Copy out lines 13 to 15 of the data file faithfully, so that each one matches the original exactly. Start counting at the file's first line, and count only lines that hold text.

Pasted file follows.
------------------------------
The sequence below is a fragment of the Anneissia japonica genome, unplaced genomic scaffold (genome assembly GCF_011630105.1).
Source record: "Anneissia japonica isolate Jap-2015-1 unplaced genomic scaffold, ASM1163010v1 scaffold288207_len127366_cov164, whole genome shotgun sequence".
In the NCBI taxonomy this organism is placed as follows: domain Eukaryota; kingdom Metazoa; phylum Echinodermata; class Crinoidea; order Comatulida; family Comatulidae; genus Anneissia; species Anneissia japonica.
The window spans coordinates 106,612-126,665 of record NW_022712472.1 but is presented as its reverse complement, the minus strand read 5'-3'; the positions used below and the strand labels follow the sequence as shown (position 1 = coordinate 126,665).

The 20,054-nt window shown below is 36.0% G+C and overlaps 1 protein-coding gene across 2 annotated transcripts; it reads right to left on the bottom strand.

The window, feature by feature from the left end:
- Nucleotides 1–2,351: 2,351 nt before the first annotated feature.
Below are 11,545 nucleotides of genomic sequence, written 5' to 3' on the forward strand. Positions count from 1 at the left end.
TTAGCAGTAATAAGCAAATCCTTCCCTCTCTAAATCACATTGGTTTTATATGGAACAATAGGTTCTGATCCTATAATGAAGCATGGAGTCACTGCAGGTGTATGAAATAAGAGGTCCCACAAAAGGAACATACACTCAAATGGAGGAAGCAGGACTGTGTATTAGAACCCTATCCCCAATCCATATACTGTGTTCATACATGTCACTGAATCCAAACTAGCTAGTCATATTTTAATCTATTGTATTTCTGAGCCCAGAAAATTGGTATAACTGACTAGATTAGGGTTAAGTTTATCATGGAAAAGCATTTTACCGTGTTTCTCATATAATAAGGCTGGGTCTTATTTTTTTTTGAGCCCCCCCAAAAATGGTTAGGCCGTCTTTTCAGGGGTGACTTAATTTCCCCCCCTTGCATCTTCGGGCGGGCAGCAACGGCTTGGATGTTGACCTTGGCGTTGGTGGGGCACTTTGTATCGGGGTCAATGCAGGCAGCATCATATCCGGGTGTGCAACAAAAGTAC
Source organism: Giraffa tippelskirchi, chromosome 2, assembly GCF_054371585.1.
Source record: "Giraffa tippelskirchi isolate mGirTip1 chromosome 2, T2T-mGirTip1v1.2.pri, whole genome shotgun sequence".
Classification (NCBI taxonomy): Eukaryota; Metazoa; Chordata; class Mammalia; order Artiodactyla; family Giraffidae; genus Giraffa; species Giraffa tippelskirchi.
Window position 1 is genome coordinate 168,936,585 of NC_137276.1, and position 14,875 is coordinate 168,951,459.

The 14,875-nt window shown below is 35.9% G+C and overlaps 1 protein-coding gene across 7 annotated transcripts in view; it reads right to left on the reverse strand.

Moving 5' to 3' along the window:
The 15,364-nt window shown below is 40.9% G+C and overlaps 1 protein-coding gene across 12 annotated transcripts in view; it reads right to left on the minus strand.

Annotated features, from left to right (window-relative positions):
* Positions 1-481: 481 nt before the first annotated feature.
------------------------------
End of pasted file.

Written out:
Window position 1 is genome coordinate 168,936,585 of NC_137276.1, and position 14,875 is coordinate 168,951,459.

The 14,875-nt window shown below is 35.9% G+C and overlaps 1 protein-coding gene across 7 annotated transcripts in view; it reads right to left on the reverse strand.

Moving 5' to 3' along the window: